TIME Domestic Surveillance

Obama to Propose Ending NSA Phone Data Collection

The National Security Agency (NSA) headquarters building in Fort Meade, Md.
The National Security Agency headquarters building in Fort Meade, Md. Reuters

The White House is set to propose major changes to the NSA's oft-criticized bulk collection of data from millions of Americans' phone calls, in the Obama administration's most significant response yet to outrage over domestic surveillance

President Barack Obama is set to announce a new proposal to scale back one of the most sweeping and controversial domestic surveillance programs in U.S. history, according to multiple reports.

The proposal, which will be presented to Congress, would end the National Security Agency’s collection of vast amounts of data about U.S. phone calls, according to the New York Times, which first reported the plan.

The Obama proposal is the most significant White House effort yet to address the global furor that was sparked after former NSA contractor Edward Snowden leaked reams of classified documents about the NSA’s secret snooping programs. The proposal would end the NSA’s bulk collection of so-called phone metadata, which includes the number the target called, when the call was made and how long the conversation lasted.

The NSA phone-metadata-collection program was part of a secret U.S. surveillance system that former President George W. Bush approved after the 9/11 attacks. It remained hidden from the public until the Snowden revelations.

Under the Obama proposal, the phone records would instead be retained by phone companies, including AT&T and Verizon. Those companies would not be required to retain the data for a longer period of time than they do now, the Times said. The proposed policy shift was not unexpected — it was one of the major recommendations of the President’s Review Group on Intelligence and Communications Technologies, which delivered its report in December.

(MORE: NSA Spying Scandal Could Cost U.S. Tech Giants Billions)

The timing of the White House proposal is also not a surprise. The current court order authorizing the NSA program — which the Foreign Intelligence Surveillance Court (FISC) must approve every three months — expires on Friday. The U.S. has decided to renew the NSA metadata-collection program for at least one more 90-day cycle, the Times said. The purpose of the program is to identify possible terrorist threats to the U.S., but government officials have offered scant evidence that the system has actually thwarted any major terrorist attacks.

On Tuesday, Representative Mike Rogers, the Michigan Republican, and Representative C.A. Dutch Ruppersberger, the Maryland Democrat, will introduce bipartisan legislation also designed to scale back the NSA’s bulk collection of phone metadata. The two lawmakers told the Washington Post on Monday that their goal is that their bill “can be the compromise vehicle that arrives at the President’s desk.”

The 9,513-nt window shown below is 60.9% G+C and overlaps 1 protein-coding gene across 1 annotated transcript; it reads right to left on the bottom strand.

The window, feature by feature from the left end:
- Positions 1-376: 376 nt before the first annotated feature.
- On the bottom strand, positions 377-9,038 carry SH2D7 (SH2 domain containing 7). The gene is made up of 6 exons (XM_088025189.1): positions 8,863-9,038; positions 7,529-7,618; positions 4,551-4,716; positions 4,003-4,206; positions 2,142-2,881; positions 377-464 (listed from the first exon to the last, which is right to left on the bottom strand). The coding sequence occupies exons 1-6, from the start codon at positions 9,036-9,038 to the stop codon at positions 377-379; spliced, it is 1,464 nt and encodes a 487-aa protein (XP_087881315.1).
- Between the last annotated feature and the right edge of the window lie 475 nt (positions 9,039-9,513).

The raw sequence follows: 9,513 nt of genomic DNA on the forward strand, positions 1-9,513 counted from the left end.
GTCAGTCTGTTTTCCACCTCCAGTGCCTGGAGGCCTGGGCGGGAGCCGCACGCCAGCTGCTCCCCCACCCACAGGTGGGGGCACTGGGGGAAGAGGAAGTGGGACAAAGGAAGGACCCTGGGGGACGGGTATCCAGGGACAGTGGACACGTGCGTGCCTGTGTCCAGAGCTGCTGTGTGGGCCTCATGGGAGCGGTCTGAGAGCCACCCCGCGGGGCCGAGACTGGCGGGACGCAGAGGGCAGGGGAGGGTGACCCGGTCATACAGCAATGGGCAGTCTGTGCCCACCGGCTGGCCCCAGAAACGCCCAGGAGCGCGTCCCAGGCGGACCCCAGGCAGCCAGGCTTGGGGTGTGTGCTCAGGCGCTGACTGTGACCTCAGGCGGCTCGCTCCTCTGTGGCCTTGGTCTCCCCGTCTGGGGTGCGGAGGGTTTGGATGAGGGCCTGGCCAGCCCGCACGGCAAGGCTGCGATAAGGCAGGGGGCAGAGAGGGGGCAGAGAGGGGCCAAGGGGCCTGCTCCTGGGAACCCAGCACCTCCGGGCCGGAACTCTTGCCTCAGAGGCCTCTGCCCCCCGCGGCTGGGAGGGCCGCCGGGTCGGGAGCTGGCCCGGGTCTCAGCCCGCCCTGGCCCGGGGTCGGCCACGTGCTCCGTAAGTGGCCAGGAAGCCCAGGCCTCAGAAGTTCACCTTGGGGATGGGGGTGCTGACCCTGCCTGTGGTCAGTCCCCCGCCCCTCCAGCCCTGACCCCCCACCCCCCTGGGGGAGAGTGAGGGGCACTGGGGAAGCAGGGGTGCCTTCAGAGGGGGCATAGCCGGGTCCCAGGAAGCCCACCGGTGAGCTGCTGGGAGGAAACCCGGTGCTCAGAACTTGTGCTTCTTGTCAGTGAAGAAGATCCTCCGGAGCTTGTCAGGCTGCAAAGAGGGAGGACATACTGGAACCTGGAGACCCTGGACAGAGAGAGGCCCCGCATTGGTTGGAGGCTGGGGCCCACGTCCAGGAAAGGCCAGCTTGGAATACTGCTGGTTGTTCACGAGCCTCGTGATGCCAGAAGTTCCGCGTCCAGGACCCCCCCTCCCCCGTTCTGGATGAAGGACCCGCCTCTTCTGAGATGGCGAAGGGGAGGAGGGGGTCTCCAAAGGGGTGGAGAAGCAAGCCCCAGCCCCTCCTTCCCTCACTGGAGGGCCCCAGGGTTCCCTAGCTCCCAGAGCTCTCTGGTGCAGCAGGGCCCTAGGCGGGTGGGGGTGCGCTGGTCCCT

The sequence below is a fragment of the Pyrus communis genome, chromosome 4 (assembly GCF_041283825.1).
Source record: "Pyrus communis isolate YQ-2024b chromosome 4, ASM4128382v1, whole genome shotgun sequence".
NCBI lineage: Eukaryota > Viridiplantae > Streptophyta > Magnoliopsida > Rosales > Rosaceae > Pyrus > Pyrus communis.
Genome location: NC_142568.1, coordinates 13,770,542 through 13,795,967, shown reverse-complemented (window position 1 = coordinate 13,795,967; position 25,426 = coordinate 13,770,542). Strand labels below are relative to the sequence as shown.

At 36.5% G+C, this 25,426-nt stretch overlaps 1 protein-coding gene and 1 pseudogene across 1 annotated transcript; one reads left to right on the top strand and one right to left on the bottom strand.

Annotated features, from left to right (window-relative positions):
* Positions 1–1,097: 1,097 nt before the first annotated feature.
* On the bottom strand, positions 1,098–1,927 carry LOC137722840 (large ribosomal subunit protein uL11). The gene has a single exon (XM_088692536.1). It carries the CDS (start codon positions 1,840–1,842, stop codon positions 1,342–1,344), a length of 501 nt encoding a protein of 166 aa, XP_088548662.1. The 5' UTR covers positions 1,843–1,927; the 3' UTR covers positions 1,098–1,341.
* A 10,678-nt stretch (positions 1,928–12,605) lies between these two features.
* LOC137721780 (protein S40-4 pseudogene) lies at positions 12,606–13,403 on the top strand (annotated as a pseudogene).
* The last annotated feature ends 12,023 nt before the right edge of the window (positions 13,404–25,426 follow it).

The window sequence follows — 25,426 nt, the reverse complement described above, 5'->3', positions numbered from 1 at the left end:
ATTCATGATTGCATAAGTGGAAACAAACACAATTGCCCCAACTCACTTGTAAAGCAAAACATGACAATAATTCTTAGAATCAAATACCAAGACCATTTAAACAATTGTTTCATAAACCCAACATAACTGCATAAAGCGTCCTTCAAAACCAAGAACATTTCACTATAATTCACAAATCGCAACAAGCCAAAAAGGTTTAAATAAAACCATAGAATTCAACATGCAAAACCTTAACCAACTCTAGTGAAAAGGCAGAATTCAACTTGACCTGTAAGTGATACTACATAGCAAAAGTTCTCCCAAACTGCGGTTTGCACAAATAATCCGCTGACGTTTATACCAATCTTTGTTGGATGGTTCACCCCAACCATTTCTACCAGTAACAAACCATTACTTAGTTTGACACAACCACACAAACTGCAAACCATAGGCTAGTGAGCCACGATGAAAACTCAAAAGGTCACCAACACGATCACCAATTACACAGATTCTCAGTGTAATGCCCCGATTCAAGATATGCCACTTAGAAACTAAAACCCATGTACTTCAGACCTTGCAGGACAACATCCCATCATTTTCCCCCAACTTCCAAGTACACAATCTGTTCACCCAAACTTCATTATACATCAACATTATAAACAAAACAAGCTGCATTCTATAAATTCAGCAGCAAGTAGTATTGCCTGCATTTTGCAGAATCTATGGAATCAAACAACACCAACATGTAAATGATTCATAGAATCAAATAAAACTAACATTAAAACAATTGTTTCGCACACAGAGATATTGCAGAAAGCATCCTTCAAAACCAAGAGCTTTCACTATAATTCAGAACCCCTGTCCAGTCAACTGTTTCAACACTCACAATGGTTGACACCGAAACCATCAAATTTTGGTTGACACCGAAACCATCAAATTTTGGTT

The White House proposal differs from the Rogers-Ruppersberger legislation in key respects. The former would maintain FISC oversight with respect to individual phone-record orders, while the latter “would have the court issue an overarching order authorizing the program, but allow the NSA to issue subpoenas for specific phone records without prior judicial approval,” the Times said. Obama called on Congress in a press conference Tuesday to “pass the enabling legislation quickly,” saying his proposal would address many of critics’ concerns.

Instead of collecting and storing the phone records of millions of Americans, the White House proposes to obtain “individual orders” from the FISC that apply “only to records linked to phone numbers a judge agrees are likely tied to terrorism,” the Times reported. Under the current policy, the NSA holds the phone data for five years, under authorization by Section 215 of the Patriot Act.

The proposal will not require that phone companies retain the data “longer than the 18 months that federal regulations already generally require,” the paper reported, after intelligence agencies determined that the impact of that change “would be small because older data is less important.”

Under the new system, the FISC would require the phone companies to “swiftly provide” phone records “on a continuing basis,” including data about “any new calls placed or received after the order is received,” the Times reported. The new system would also allow the U.S. to seek phone records for people “two calls, or ‘hops,’ removed” from the original number that is being scrutinized, according to the paper.

Lauren Weinstein, a tech-policy expert and privacy advocate, expressed guarded optimism about the White House proposal. “On its face, this sounds like a definite improvement over the status quo of the program, but the devil will be in the details,” Weinstein says.

Reached by TIME, representatives of Verizon and AT&T both declined to comment on the White House proposal. Earlier this year, AT&T and Verizon began issuing so-called transparency reports providing data on the number of law-enforcement requests for customer information that the company receives in the U.S. and other countries. Those reports do not separately disclose information about orders made under FISA, but instead combine such orders with other government requests.

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